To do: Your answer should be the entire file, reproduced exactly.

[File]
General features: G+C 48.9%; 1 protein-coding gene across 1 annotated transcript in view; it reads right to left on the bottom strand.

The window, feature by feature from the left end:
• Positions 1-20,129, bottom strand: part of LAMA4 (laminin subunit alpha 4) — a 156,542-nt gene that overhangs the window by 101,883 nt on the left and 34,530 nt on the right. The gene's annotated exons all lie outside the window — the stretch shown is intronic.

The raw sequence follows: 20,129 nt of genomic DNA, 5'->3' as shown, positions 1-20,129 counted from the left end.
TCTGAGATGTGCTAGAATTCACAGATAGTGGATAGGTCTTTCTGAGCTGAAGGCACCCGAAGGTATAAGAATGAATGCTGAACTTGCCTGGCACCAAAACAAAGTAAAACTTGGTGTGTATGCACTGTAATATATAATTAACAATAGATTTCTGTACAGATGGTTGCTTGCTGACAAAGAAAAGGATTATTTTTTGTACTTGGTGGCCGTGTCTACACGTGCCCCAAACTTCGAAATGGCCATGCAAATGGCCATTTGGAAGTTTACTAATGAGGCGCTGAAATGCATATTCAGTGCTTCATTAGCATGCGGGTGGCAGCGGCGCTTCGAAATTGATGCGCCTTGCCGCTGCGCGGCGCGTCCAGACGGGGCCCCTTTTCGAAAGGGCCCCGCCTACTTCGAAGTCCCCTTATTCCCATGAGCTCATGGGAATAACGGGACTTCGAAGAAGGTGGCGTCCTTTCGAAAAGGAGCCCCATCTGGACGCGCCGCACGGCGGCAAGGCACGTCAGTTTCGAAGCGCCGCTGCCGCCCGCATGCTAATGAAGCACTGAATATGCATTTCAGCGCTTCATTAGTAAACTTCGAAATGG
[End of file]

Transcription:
General features: G+C 48.9%; 1 protein-coding gene across 1 annotated transcript in view; it reads right to left on the bottom strand.

The window, feature by feature from the left end:
• Positions 1-20,129, bottom strand: part of LAMA4 (laminin subunit alpha 4) — a 156,542-nt gene that overhangs the window by 101,883 nt on the left and 34,530 nt on the right. The gene's annotated exons all lie outside the window — the stretch shown is intronic.

The raw sequence follows: 20,129 nt of genomic DNA, 5'->3' as shown, positions 1-20,129 counted from the left end.
TCTGAGATGTGCTAGAATTCACAGATAGTGGATAGGTCTTTCTGAGCTGAAGGCACCCGAAGGTATAAGAATGAATGCTGAACTTGCCTGGCACCAAAACAAAGTAAAACTTGGTGTGTATGCACTGTAATATATAATTAACAATAGATTTCTGTACAGATGGTTGCTTGCTGACAAAGAAAAGGATTATTTTTTGTACTTGGTGGCCGTGTCTACACGTGCCCCAAACTTCGAAATGGCCATGCAAATGGCCATTTGGAAGTTTACTAATGAGGCGCTGAAATGCATATTCAGTGCTTCATTAGCATGCGGGTGGCAGCGGCGCTTCGAAATTGATGCGCCTTGCCGCTGCGCGGCGCGTCCAGACGGGGCCCCTTTTCGAAAGGGCCCCGCCTACTTCGAAGTCCCCTTATTCCCATGAGCTCATGGGAATAACGGGACTTCGAAGAAGGTGGCGTCCTTTCGAAAAGGAGCCCCATCTGGACGCGCCGCACGGCGGCAAGGCACGTCAGTTTCGAAGCGCCGCTGCCGCCCGCATGCTAATGAAGCACTGAATATGCATTTCAGCGCTTCATTAGTAAACTTCGAAATGG